The Mortgage Bankers Association is predicting that mortgage rates will slowly rise to five percent by the end of 2015. In its November economic and finance commentary, the MBA made the following statement:

“Although the Fed is taking “considerable time” before enacting its first short-term rate hike, the Bureau of Economic Analysis’ strong economic report, highlighting 3.9 percent GDP growth in the third quarter and 4.6 percent GDP growth in Q2, should lead to rate hikes by June or July 2015.”

This time of year there’s no shortage in predictions on where mortgage rates are headed next. The one important thing to remember is that there’s no surefire way to predict where mortgage rates will be headed; global growth will  determine that.

In July of this year, most economists had been predicting that the end of the Fed’s third round of quantitative easing, known as QE3 would lead to mortgage rates rising to five percent and here we sit today at near historical lows.

What we do know is that it’s a great time to financing a new home or refinancing your mortgage. Regardless of whether rates are heading to 3.5 percent or 5 percent, they’re still well below the average mortgage rate of the prior four decades. 

While it’s important to pay attention to mortgage rates today and in 2015, micromanaging and second-guessing isn’t worth your time. Simply put, rates continue to remain historically low and that’s a gift that could keep giving for years to come.

pmms_chart (2)

HOME OWNERSHIP TOOLS

FHA 203K

Your Home Purchasing or Refinancing & Renovation Tool

Mortgage Loan Officers, Real Estate Agents & General Contractors

are ready to assist you with your home purchase

FANNIE MAE HOMESTYLE

The Conventional Alternative to FHA 203K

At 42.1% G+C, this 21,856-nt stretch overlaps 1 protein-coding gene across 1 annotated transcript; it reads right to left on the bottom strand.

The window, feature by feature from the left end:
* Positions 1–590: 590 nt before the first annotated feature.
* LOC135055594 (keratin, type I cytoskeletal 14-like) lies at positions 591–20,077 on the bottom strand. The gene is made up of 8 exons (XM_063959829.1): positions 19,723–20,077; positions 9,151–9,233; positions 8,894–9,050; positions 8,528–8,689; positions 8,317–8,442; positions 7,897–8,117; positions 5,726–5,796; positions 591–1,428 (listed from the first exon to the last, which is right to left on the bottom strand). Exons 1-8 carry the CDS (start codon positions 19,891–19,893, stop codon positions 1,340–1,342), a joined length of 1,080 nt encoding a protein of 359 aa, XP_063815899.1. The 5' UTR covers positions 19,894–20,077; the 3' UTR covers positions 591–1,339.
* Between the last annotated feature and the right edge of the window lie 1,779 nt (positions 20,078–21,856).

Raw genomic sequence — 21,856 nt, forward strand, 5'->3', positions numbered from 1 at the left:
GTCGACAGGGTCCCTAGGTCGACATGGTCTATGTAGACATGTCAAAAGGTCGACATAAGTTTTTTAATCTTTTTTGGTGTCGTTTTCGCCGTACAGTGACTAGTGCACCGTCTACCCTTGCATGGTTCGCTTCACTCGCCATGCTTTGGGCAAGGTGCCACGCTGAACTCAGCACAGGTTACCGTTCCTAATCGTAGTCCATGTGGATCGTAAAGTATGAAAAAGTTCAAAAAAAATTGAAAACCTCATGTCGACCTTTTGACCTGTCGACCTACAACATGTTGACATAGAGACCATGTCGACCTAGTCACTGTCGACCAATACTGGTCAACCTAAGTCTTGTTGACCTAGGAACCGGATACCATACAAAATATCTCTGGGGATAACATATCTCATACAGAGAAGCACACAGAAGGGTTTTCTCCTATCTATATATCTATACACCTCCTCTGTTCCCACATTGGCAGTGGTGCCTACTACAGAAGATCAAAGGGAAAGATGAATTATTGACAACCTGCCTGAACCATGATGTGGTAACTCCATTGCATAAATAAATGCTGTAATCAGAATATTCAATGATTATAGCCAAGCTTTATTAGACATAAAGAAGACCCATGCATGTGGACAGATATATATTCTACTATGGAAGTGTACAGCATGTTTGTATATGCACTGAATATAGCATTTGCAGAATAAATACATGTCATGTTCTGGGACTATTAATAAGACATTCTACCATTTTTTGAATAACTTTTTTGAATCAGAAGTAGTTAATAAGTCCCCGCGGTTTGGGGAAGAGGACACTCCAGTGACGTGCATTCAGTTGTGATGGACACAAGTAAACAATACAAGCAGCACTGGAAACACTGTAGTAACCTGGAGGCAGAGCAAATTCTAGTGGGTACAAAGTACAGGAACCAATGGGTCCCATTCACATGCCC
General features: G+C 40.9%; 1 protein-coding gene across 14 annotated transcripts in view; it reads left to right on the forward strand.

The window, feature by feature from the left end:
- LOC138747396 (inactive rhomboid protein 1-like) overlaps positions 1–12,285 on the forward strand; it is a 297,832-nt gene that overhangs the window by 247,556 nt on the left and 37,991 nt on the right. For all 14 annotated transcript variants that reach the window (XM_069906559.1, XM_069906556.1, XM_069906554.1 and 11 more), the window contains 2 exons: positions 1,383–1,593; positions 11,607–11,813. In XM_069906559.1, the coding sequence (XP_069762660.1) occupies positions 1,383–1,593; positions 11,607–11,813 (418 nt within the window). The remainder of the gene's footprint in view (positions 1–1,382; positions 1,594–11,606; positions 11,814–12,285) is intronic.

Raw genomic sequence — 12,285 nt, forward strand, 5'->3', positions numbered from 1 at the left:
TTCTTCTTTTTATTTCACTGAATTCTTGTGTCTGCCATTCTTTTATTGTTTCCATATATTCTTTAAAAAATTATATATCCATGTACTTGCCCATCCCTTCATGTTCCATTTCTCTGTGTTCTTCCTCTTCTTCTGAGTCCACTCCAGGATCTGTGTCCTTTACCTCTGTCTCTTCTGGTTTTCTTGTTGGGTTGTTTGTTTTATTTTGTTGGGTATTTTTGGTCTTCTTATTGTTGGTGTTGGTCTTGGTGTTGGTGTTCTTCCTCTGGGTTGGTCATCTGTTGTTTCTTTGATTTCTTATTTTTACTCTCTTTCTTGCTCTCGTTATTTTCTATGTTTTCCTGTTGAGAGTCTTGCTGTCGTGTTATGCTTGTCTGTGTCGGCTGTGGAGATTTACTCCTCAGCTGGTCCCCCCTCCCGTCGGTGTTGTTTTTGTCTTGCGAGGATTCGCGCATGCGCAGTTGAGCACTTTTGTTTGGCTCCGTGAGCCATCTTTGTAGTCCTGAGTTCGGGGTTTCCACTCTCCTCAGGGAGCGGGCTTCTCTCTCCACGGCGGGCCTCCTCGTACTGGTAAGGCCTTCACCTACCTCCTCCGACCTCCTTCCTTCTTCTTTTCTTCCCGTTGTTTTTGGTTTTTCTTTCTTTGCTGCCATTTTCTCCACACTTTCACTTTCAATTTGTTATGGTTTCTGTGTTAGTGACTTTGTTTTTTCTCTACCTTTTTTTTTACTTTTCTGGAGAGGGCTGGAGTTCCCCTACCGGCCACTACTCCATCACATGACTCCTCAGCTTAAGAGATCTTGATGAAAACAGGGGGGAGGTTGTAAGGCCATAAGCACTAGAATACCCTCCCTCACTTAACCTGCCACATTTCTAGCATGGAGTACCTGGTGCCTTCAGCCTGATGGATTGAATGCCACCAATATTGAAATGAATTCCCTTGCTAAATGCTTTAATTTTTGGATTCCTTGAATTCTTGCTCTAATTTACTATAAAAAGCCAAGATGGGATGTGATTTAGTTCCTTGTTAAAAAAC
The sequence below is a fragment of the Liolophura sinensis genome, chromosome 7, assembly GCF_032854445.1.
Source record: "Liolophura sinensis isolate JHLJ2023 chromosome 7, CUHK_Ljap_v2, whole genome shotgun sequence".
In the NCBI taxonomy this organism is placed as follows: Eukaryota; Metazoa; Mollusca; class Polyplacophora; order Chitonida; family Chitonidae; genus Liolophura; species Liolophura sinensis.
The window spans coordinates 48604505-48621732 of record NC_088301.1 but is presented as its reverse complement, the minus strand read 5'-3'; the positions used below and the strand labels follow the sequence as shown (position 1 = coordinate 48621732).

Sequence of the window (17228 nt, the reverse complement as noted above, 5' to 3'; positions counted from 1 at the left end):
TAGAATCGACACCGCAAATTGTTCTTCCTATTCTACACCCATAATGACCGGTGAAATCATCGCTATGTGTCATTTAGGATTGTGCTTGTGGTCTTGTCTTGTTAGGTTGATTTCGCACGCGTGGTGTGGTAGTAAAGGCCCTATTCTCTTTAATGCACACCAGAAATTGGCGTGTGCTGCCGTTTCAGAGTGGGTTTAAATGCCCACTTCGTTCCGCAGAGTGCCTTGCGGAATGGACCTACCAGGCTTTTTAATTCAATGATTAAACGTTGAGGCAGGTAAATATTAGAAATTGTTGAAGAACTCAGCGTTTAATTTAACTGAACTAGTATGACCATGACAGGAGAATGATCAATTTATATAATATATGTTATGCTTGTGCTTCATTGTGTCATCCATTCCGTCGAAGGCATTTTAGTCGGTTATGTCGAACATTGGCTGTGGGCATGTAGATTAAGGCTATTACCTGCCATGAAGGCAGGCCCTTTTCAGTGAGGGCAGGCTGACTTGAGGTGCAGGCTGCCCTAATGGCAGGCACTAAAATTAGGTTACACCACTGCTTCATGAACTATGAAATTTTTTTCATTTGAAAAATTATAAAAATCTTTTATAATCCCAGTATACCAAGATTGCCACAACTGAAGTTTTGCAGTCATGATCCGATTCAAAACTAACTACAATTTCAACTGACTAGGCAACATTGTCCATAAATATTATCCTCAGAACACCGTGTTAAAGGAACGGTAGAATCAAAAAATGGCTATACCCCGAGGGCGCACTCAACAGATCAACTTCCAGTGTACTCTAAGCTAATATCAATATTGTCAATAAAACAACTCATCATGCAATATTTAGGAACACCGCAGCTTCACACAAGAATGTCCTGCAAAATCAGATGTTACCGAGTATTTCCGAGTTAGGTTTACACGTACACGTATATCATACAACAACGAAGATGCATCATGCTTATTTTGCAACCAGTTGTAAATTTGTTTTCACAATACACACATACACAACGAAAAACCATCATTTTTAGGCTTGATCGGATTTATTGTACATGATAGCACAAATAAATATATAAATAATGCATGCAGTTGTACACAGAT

Great for Real Estate Investors and Second Home Renovations

Mortgage Loan Officers, Real Estate Agents & General Contractors

are ready to assist you with your home purchase

USDA RURAL DEVELOPMENT

Up to $10K for Home Improvements, Renovations or a Simple Remodel

Mortgage Loan Officers, Real Estate Agents & General Contractors

are ready to assist you with your home purchase

A SIMPLE HOME SHOPPING INSPECTION TOOL

Organizing your home shopping experience affords a wise decision making process.

This simple home inspection tool makes your ultimate buying decision a smart one.

To print this document click on “Open in New Window” located at the lower right corner;

click on “File”; then click on “Print”. In the center of the screen you will have the option

to “Create A Printable PDF of the Presentation”.

JOIN OUR REAL ESTATE SOCIAL MEDIA NETWORK

The Home Buyer's Korner

Real Estate Marketing Blogs and Coaching

Short Sale Real Estate Agent Marketing Blogs & Coaching

Distressed-Real-Estate-Marketing-Blogs-Coaching Updated

Mortgage Lenders Social Media Marketing Blogs

Loan Officer Marketing Blogs and Coaching

General Contractors Renovation Network

LINKEDIN

Twitter

PINTEREST

Facebook Group 2

Join us at Real Estate Social

Comments are closed.